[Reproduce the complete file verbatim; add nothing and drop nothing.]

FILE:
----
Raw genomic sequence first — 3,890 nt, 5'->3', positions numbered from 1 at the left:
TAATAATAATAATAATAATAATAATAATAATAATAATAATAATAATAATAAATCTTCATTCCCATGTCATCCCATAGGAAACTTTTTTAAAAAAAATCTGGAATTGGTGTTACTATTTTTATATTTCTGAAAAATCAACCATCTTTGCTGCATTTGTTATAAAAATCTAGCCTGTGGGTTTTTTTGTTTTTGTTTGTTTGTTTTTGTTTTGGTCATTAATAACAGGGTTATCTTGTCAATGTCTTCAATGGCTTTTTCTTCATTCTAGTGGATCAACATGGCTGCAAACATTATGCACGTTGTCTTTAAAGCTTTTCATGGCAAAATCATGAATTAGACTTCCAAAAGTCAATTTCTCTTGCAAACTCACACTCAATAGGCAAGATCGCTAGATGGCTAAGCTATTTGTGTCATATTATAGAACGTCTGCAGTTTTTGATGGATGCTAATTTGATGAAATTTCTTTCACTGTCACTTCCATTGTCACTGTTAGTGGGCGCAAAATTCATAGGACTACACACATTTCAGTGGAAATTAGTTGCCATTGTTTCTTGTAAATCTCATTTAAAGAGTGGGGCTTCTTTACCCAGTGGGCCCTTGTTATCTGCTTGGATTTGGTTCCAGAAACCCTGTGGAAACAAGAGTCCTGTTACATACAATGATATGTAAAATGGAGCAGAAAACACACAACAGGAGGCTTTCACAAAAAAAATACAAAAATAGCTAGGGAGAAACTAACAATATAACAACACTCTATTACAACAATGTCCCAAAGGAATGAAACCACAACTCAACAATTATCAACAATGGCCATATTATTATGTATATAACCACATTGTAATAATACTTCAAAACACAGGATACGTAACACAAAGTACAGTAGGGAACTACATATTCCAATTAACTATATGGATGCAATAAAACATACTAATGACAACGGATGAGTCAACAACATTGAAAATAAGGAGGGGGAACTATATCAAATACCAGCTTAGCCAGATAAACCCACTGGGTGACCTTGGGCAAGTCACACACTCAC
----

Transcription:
Raw genomic sequence first — 3,890 nt, 5'->3', positions numbered from 1 at the left:
TAATAATAATAATAATAATAATAATAATAATAATAATAATAATAATAATAAATCTTCATTCCCATGTCATCCCATAGGAAACTTTTTTAAAAAAAATCTGGAATTGGTGTTACTATTTTTATATTTCTGAAAAATCAACCATCTTTGCTGCATTTGTTATAAAAATCTAGCCTGTGGGTTTTTTTGTTTTTGTTTGTTTGTTTTTGTTTTGGTCATTAATAACAGGGTTATCTTGTCAATGTCTTCAATGGCTTTTTCTTCATTCTAGTGGATCAACATGGCTGCAAACATTATGCACGTTGTCTTTAAAGCTTTTCATGGCAAAATCATGAATTAGACTTCCAAAAGTCAATTTCTCTTGCAAACTCACACTCAATAGGCAAGATCGCTAGATGGCTAAGCTATTTGTGTCATATTATAGAACGTCTGCAGTTTTTGATGGATGCTAATTTGATGAAATTTCTTTCACTGTCACTTCCATTGTCACTGTTAGTGGGCGCAAAATTCATAGGACTACACACATTTCAGTGGAAATTAGTTGCCATTGTTTCTTGTAAATCTCATTTAAAGAGTGGGGCTTCTTTACCCAGTGGGCCCTTGTTATCTGCTTGGATTTGGTTCCAGAAACCCTGTGGAAACAAGAGTCCTGTTACATACAATGATATGTAAAATGGAGCAGAAAACACACAACAGGAGGCTTTCACAAAAAAAATACAAAAATAGCTAGGGAGAAACTAACAATATAACAACACTCTATTACAACAATGTCCCAAAGGAATGAAACCACAACTCAACAATTATCAACAATGGCCATATTATTATGTATATAACCACATTGTAATAATACTTCAAAACACAGGATACGTAACACAAAGTACAGTAGGGAACTACATATTCCAATTAACTATATGGATGCAATAAAACATACTAATGACAACGGATGAGTCAACAACATTGAAAATAAGGAGGGGGAACTATATCAAATACCAGCTTAGCCAGATAAACCCACTGGGTGACCTTGGGCAAGTCACACACTCAC